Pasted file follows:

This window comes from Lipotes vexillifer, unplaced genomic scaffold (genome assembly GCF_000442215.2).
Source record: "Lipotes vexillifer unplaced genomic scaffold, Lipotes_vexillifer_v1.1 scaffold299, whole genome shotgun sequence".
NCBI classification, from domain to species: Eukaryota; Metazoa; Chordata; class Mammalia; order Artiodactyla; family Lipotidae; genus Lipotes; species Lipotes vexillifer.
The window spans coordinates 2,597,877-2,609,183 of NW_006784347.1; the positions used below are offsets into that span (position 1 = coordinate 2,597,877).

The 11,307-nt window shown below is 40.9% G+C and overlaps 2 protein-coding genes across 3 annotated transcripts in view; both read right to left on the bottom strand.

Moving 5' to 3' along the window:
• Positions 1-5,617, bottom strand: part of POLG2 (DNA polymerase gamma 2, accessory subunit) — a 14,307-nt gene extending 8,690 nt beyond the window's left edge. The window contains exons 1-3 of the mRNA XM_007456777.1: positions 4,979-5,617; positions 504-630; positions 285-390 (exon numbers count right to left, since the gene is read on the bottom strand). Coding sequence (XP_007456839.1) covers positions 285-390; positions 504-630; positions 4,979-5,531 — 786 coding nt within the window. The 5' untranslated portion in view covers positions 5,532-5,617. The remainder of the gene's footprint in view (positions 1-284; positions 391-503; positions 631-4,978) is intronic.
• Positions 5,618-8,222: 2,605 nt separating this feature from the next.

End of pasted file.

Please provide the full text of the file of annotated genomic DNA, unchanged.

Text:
This window comes from Lipotes vexillifer, unplaced genomic scaffold (genome assembly GCF_000442215.2).
Source record: "Lipotes vexillifer unplaced genomic scaffold, Lipotes_vexillifer_v1.1 scaffold299, whole genome shotgun sequence".
NCBI classification, from domain to species: Eukaryota; Metazoa; Chordata; class Mammalia; order Artiodactyla; family Lipotidae; genus Lipotes; species Lipotes vexillifer.
The window spans coordinates 2,597,877-2,609,183 of NW_006784347.1; the positions used below are offsets into that span (position 1 = coordinate 2,597,877).

The 11,307-nt window shown below is 40.9% G+C and overlaps 2 protein-coding genes across 3 annotated transcripts in view; both read right to left on the bottom strand.

Moving 5' to 3' along the window:
• Positions 1-5,617, bottom strand: part of POLG2 (DNA polymerase gamma 2, accessory subunit) — a 14,307-nt gene extending 8,690 nt beyond the window's left edge. The window contains exons 1-3 of the mRNA XM_007456777.1: positions 4,979-5,617; positions 504-630; positions 285-390 (exon numbers count right to left, since the gene is read on the bottom strand). Coding sequence (XP_007456839.1) covers positions 285-390; positions 504-630; positions 4,979-5,531 — 786 coding nt within the window. The 5' untranslated portion in view covers positions 5,532-5,617. The remainder of the gene's footprint in view (positions 1-284; positions 391-503; positions 631-4,978) is intronic.
• Positions 5,618-8,222: 2,605 nt separating this feature from the next.